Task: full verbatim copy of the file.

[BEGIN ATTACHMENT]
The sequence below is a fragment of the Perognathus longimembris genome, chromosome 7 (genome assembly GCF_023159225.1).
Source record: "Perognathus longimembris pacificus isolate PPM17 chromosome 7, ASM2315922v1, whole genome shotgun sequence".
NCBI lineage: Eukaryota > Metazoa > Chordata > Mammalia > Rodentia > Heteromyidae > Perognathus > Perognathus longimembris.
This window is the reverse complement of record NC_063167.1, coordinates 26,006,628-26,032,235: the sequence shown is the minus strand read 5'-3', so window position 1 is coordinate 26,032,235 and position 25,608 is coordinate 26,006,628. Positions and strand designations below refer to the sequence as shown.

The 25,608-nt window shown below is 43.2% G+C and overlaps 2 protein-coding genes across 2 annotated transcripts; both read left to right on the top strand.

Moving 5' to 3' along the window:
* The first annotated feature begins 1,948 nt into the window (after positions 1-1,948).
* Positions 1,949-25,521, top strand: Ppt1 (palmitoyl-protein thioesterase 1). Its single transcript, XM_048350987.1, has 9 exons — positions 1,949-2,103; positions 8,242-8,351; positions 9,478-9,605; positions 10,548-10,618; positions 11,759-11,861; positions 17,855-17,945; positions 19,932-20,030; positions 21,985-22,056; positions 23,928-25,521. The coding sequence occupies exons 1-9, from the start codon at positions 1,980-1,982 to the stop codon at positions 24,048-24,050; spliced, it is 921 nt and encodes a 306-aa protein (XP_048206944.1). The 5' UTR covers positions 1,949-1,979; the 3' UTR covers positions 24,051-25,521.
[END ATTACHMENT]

The sequence below is a fragment of the Perognathus longimembris genome, chromosome 7 (genome assembly GCF_023159225.1).
Source record: "Perognathus longimembris pacificus isolate PPM17 chromosome 7, ASM2315922v1, whole genome shotgun sequence".
NCBI lineage: Eukaryota > Metazoa > Chordata > Mammalia > Rodentia > Heteromyidae > Perognathus > Perognathus longimembris.
This window is the reverse complement of record NC_063167.1, coordinates 26,006,628-26,032,235: the sequence shown is the minus strand read 5'-3', so window position 1 is coordinate 26,032,235 and position 25,608 is coordinate 26,006,628. Positions and strand designations below refer to the sequence as shown.

The 25,608-nt window shown below is 43.2% G+C and overlaps 2 protein-coding genes across 2 annotated transcripts; both read left to right on the top strand.

Moving 5' to 3' along the window:
* The first annotated feature begins 1,948 nt into the window (after positions 1-1,948).
* Positions 1,949-25,521, top strand: Ppt1 (palmitoyl-protein thioesterase 1). Its single transcript, XM_048350987.1, has 9 exons — positions 1,949-2,103; positions 8,242-8,351; positions 9,478-9,605; positions 10,548-10,618; positions 11,759-11,861; positions 17,855-17,945; positions 19,932-20,030; positions 21,985-22,056; positions 23,928-25,521. The coding sequence occupies exons 1-9, from the start codon at positions 1,980-1,982 to the stop codon at positions 24,048-24,050; spliced, it is 921 nt and encodes a 306-aa protein (XP_048206944.1). The 5' UTR covers positions 1,949-1,979; the 3' UTR covers positions 24,051-25,521.